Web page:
A judge in Brazil’s biggest city ruled this week that a driver using the Uber [UBER.UL] ride-hailing app is an employee of the San-Francisco-based company, threatening its business model in one of its biggest markets.
Uber said it would appeal the decision on Tuesday by Judge Eduardo Rockenbach Pires at the regional labor court in Sao Paulo, which was made public in recent days.
“By connecting drivers and users, Uber creates thousands of flexible opportunities for generating income,” the company said in a statement.
Pires ordered Uber to pay the driver 80,000 reais ($25,000), including compensation for holidays, contribution to a severance fund and 50,000 reais in “moral damages” related to attacks from taxi drivers upset with Uber’s competitive pricing model.
The decision follows a similar ruling in a labor court in Minas Gerais state, along with parallel cases in the United States, Britain, Switzerland, and Europe’s highest court threatening to subject Uber to higher costs and regulation.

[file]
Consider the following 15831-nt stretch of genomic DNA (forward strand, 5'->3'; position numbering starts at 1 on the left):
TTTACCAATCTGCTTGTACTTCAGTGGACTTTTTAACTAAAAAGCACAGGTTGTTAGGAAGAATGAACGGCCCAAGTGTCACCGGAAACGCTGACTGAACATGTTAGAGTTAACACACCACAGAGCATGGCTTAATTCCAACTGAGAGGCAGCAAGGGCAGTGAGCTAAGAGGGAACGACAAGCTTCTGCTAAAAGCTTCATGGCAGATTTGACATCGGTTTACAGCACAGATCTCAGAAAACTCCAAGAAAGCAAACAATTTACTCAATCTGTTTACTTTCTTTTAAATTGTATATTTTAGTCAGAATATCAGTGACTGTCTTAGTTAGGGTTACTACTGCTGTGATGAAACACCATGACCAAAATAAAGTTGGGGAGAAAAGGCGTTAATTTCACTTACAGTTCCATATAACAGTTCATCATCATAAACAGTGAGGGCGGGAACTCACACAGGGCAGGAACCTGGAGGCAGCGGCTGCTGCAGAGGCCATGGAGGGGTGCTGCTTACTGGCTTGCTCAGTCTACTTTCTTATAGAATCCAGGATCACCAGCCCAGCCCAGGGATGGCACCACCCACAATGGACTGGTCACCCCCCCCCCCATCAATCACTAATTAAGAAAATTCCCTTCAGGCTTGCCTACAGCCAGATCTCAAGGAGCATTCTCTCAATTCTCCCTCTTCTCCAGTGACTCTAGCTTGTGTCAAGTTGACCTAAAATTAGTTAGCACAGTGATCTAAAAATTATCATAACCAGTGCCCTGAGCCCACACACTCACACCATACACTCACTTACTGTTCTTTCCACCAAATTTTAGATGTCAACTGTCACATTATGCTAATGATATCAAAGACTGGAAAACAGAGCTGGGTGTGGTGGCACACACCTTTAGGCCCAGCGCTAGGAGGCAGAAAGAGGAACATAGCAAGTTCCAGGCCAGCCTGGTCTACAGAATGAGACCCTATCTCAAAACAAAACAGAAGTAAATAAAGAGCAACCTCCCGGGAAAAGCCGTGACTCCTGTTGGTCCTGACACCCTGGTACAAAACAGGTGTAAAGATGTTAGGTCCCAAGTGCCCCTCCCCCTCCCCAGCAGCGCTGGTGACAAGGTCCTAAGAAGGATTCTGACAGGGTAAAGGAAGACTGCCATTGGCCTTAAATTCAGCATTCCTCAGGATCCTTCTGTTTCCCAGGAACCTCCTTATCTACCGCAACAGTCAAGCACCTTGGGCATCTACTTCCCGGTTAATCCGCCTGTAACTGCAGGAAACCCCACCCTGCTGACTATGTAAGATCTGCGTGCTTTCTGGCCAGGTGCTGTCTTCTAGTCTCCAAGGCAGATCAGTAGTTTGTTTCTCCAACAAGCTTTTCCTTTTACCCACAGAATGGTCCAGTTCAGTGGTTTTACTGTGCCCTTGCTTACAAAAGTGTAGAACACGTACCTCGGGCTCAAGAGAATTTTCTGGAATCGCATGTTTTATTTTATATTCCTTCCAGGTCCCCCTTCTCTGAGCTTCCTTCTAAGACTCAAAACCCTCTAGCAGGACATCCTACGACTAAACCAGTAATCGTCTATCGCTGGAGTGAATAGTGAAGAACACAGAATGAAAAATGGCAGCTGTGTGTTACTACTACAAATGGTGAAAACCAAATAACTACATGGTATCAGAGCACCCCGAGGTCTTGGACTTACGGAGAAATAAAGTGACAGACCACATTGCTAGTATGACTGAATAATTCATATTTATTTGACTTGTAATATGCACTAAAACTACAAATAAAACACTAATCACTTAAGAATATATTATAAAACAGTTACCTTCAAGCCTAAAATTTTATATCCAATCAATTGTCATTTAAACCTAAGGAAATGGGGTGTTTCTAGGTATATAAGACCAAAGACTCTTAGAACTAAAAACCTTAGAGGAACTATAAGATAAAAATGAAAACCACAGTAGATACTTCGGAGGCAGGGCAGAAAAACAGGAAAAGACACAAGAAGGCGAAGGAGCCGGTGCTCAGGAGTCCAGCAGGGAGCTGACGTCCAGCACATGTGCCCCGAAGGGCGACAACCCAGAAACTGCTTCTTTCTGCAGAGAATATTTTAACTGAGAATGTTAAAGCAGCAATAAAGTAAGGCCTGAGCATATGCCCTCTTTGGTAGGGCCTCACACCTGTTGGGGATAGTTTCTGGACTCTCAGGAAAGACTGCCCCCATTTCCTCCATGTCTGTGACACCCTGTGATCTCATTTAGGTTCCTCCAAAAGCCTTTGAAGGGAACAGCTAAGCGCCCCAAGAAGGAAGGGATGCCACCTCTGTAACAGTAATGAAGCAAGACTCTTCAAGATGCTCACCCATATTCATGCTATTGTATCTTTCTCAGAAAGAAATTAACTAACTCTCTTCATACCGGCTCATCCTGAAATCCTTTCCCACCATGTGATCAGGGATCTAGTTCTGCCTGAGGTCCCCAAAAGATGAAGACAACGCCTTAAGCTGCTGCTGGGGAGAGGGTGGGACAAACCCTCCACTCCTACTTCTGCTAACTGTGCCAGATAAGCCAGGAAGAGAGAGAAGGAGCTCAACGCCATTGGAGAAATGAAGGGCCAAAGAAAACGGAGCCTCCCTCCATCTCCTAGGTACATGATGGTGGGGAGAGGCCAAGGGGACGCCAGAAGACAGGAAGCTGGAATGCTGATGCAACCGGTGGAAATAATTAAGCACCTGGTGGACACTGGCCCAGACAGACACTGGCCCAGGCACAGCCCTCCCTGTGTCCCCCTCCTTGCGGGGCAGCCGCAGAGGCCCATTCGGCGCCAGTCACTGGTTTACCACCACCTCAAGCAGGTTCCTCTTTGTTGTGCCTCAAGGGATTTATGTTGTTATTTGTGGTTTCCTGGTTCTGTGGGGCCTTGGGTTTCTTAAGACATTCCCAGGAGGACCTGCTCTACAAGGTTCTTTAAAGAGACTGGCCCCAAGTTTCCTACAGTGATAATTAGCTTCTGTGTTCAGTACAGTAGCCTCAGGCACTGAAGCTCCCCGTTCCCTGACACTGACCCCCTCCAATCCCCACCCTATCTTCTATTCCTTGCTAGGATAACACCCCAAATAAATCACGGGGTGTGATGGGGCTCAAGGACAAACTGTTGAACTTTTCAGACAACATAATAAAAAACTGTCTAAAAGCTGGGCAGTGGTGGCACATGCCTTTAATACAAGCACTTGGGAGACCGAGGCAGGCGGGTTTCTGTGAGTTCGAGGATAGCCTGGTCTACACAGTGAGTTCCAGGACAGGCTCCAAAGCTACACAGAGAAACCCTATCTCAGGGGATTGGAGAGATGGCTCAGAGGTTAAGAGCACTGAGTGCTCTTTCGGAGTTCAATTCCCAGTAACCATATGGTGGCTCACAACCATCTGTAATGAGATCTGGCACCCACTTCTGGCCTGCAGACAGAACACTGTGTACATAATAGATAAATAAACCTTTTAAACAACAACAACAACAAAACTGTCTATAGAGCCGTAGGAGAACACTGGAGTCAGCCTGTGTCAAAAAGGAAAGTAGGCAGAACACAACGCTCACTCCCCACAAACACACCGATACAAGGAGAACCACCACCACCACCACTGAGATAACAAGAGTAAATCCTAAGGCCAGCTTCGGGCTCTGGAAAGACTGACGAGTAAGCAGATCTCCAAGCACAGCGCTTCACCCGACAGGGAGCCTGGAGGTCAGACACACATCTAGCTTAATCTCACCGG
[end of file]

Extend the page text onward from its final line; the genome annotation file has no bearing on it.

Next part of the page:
The lower house of Brazil’s Congress has also threatened Uber’s business model with a bill requiring it and other ride-hailing apps to register with city authorities as conventional taxi services. President Michel Temer has pledged to veto parts of the legislation if it passes the Senate.
Adding to Uber’s challenges, a Reuters investigation found a ten-fold increase in attacks on drivers in Sao Paulo last year, including several murders, after the start of cash payments on its platform at the end of July.